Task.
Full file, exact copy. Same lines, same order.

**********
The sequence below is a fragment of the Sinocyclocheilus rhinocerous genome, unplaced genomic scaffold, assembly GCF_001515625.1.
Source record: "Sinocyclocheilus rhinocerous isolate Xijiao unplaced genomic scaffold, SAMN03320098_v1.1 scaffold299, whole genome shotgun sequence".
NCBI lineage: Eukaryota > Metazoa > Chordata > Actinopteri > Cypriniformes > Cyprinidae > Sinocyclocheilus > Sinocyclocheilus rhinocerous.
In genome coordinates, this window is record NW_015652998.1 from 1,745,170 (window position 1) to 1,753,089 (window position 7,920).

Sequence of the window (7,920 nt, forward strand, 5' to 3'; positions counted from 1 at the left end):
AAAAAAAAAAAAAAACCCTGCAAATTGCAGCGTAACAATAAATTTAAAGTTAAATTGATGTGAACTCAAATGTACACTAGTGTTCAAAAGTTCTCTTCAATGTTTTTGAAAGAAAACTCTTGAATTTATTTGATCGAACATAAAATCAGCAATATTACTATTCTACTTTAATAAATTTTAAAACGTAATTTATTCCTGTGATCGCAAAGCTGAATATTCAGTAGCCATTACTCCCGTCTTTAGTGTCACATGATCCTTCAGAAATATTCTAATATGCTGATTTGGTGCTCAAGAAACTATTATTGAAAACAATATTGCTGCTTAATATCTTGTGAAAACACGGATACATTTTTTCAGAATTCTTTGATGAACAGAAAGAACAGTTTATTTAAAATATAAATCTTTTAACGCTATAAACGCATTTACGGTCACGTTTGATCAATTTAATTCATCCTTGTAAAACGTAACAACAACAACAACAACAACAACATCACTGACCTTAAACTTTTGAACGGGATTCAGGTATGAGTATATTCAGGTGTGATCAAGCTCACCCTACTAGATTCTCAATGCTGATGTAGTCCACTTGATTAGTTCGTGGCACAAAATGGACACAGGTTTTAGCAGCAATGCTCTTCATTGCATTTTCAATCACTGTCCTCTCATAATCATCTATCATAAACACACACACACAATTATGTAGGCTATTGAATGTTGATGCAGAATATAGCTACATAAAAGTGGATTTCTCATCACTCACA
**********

The sequence below is a fragment of the Sinocyclocheilus rhinocerous genome, unplaced genomic scaffold, assembly GCF_001515625.1.
Source record: "Sinocyclocheilus rhinocerous isolate Xijiao unplaced genomic scaffold, SAMN03320098_v1.1 scaffold299, whole genome shotgun sequence".
NCBI lineage: Eukaryota > Metazoa > Chordata > Actinopteri > Cypriniformes > Cyprinidae > Sinocyclocheilus > Sinocyclocheilus rhinocerous.
In genome coordinates, this window is record NW_015652998.1 from 1,745,170 (window position 1) to 1,753,089 (window position 7,920).

Sequence of the window (7,920 nt, forward strand, 5' to 3'; positions counted from 1 at the left end):
AAAAAAAAAAAAAAACCCTGCAAATTGCAGCGTAACAATAAATTTAAAGTTAAATTGATGTGAACTCAAATGTACACTAGTGTTCAAAAGTTCTCTTCAATGTTTTTGAAAGAAAACTCTTGAATTTATTTGATCGAACATAAAATCAGCAATATTACTATTCTACTTTAATAAATTTTAAAACGTAATTTATTCCTGTGATCGCAAAGCTGAATATTCAGTAGCCATTACTCCCGTCTTTAGTGTCACATGATCCTTCAGAAATATTCTAATATGCTGATTTGGTGCTCAAGAAACTATTATTGAAAACAATATTGCTGCTTAATATCTTGTGAAAACACGGATACATTTTTTCAGAATTCTTTGATGAACAGAAAGAACAGTTTATTTAAAATATAAATCTTTTAACGCTATAAACGCATTTACGGTCACGTTTGATCAATTTAATTCATCCTTGTAAAACGTAACAACAACAACAACAACAACAACATCACTGACCTTAAACTTTTGAACGGGATTCAGGTATGAGTATATTCAGGTGTGATCAAGCTCACCCTACTAGATTCTCAATGCTGATGTAGTCCACTTGATTAGTTCGTGGCACAAAATGGACACAGGTTTTAGCAGCAATGCTCTTCATTGCATTTTCAATCACTGTCCTCTCATAATCATCTATCATAAACACACACACACAATTATGTAGGCTATTGAATGTTGATGCAGAATATAGCTACATAAAAGTGGATTTCTCATCACTCACA